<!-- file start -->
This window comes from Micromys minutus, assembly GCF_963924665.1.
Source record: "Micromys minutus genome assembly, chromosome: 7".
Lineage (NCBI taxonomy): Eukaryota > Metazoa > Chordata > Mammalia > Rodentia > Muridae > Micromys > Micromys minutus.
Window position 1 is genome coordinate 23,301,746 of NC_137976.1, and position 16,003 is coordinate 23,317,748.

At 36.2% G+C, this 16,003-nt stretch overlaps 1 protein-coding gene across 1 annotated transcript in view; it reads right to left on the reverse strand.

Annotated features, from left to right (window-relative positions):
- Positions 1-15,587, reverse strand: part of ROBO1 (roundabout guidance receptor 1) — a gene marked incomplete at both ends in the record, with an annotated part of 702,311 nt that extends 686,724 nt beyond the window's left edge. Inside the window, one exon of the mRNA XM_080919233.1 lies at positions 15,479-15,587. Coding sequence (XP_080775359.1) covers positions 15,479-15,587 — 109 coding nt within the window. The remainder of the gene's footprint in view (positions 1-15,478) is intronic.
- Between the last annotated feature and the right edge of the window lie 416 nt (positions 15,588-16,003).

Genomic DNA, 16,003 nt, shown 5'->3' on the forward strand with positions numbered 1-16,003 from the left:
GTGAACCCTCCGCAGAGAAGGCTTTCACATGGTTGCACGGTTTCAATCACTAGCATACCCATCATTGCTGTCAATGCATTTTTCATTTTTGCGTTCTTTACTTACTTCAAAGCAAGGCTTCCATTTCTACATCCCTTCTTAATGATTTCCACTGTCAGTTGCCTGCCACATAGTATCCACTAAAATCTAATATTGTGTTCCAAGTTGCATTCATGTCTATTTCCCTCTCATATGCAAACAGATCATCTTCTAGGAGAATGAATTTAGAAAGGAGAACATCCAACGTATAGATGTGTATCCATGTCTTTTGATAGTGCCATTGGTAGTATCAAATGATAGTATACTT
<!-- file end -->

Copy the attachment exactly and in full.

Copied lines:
This window comes from Micromys minutus, assembly GCF_963924665.1.
Source record: "Micromys minutus genome assembly, chromosome: 7".
Lineage (NCBI taxonomy): Eukaryota > Metazoa > Chordata > Mammalia > Rodentia > Muridae > Micromys > Micromys minutus.
Window position 1 is genome coordinate 23,301,746 of NC_137976.1, and position 16,003 is coordinate 23,317,748.

At 36.2% G+C, this 16,003-nt stretch overlaps 1 protein-coding gene across 1 annotated transcript in view; it reads right to left on the reverse strand.

Annotated features, from left to right (window-relative positions):
- Positions 1-15,587, reverse strand: part of ROBO1 (roundabout guidance receptor 1) — a gene marked incomplete at both ends in the record, with an annotated part of 702,311 nt that extends 686,724 nt beyond the window's left edge. Inside the window, one exon of the mRNA XM_080919233.1 lies at positions 15,479-15,587. Coding sequence (XP_080775359.1) covers positions 15,479-15,587 — 109 coding nt within the window. The remainder of the gene's footprint in view (positions 1-15,478) is intronic.
- Between the last annotated feature and the right edge of the window lie 416 nt (positions 15,588-16,003).

Genomic DNA, 16,003 nt, shown 5'->3' on the forward strand with positions numbered 1-16,003 from the left:
GTGAACCCTCCGCAGAGAAGGCTTTCACATGGTTGCACGGTTTCAATCACTAGCATACCCATCATTGCTGTCAATGCATTTTTCATTTTTGCGTTCTTTACTTACTTCAAAGCAAGGCTTCCATTTCTACATCCCTTCTTAATGATTTCCACTGTCAGTTGCCTGCCACATAGTATCCACTAAAATCTAATATTGTGTTCCAAGTTGCATTCATGTCTATTTCCCTCTCATATGCAAACAGATCATCTTCTAGGAGAATGAATTTAGAAAGGAGAACATCCAACGTATAGATGTGTATCCATGTCTTTTGATAGTGCCATTGGTAGTATCAAATGATAGTATACTT